Talk about flipping the script on everybody. A year ago Jaguars running back Denard Robinson was a former college QB for a major Big Ten University with a future as uncertain as test results after skinny dipping with a porn star. Now the former signal caller turned tailback is cutting it up, hitting holes, lowering his helmet and leading the Jaguars in rushing with 423 yards and two touchdowns.
He’s also averaging a robust 4.8 yards per carry and after a rookie season that saw him play every skill position but offensive line, Robinson has settled into his role as one of the NFL’s fresh, funky rock-toters.
Sunday’s 94-yard performance helped a stinky Jags team keep a 33-23 loss to Cincinnati interesting, that’s really all Jags fans can ask for in these dark days. Robinson’s 5-yard TD plunge pulled the Jags within three points (23-26) with 8:13 left in the game.
Robinson fell just six yards short of his third consecutive 100-yard rushing performance of his brief career. In week 7 he had his breakout game, rushing for a career-high 127 yards on 22 carries in a win against Cleveland. The following week he ripped off 108 yards on 18 carries for a 6.0 ypc clip.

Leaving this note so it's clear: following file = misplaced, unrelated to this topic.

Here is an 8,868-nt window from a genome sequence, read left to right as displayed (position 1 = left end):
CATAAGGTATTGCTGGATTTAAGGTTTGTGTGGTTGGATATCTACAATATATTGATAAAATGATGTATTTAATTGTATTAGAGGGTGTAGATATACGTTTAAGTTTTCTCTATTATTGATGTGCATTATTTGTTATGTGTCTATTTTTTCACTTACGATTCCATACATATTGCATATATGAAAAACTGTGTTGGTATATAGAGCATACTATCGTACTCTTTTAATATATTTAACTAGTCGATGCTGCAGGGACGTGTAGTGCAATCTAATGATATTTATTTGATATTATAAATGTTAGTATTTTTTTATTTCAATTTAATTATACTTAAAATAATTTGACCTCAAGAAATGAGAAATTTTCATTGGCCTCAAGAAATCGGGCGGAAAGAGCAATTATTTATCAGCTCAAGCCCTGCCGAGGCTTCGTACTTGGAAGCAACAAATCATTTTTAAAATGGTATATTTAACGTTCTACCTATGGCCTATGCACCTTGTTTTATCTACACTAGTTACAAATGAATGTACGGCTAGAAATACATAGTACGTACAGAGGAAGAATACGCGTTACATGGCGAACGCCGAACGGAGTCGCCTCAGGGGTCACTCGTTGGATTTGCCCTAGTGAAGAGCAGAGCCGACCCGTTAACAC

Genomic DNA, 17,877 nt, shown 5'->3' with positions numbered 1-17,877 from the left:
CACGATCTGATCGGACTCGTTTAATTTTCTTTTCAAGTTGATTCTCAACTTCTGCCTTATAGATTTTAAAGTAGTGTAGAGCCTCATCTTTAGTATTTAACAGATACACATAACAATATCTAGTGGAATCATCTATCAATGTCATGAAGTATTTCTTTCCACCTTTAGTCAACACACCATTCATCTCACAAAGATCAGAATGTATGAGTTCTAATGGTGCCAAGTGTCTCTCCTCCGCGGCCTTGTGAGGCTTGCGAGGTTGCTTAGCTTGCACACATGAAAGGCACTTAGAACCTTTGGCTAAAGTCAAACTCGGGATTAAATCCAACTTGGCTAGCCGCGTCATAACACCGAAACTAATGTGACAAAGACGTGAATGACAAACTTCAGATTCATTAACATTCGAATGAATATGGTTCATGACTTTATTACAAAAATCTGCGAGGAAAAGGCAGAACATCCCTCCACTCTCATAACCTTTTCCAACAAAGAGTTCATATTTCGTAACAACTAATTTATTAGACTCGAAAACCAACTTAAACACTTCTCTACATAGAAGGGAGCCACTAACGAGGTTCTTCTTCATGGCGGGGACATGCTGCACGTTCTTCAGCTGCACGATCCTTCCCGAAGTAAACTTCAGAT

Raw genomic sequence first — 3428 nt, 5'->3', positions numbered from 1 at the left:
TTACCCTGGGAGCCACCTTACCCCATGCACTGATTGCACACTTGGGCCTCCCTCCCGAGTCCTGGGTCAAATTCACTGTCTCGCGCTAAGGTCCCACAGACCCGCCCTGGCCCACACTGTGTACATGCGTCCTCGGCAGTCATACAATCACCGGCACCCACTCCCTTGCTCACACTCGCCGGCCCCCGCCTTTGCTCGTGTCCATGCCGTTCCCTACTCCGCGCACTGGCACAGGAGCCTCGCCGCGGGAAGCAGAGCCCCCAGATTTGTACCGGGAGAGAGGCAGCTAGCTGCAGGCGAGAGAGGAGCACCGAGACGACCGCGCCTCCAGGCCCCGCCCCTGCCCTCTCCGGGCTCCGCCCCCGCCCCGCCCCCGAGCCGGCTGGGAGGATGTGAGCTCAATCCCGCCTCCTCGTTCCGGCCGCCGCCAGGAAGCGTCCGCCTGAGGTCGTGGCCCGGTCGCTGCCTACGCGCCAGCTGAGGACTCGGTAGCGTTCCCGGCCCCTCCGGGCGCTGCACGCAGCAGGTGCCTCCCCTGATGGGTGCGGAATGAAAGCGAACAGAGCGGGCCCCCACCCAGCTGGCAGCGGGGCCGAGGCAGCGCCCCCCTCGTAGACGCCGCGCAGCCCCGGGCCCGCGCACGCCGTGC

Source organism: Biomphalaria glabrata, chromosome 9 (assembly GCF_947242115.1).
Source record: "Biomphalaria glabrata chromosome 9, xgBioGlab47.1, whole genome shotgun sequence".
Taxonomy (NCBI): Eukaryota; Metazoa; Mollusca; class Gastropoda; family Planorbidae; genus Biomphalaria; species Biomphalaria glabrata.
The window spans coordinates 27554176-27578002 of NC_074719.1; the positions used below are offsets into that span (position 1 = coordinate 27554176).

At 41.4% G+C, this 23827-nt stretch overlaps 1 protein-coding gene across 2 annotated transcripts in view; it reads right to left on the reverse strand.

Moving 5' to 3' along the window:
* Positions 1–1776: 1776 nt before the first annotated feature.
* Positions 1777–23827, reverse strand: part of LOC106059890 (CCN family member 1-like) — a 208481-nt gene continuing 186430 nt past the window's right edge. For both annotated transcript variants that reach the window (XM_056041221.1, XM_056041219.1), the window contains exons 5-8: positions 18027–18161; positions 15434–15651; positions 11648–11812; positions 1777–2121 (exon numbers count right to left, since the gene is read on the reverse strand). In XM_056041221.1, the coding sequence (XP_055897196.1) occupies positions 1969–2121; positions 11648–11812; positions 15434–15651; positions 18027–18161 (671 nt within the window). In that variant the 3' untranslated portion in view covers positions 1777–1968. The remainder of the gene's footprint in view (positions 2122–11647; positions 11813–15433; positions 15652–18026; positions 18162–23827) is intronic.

The last time a Jaguars running back had a back-to-back 100 yard performance was in 2011 when Maurice-Jones Drew picked up 112 yards on 17 carries against the ATL Falcons and 103 yards on 24 carries against the Titans.
We had Denard Robinson all twisted. He wasn’t going to be another undersized black QB who fell short of NFL standards, couldn’t or wouldn’t find another position and then bounced to the CFL or just vanished into obscurity. Such a fate is what many football experts predicted for Robinson, who was a dynamic offensive weapon in college with wicked wheels and major-play abilities.
“We felt like overall we needed speed on our team, and he possessed that,” Jaguars coach Gus Bradley said. “Initially he was categorized as an offensive weapon. We tried him a little at receiver, at running back, and ran some Wildcat with him, just trying to find out how to best use his skill set.”
Robinson was the starting QB in all 26 games for the 2010 and 2011 Michigan Wolverines football teams and played at the same position as a senior in 2012. He did however, play receiver in the second half of the season and got a glimpse into his future when he started against Iowa in his final home game at Michigan as a running back.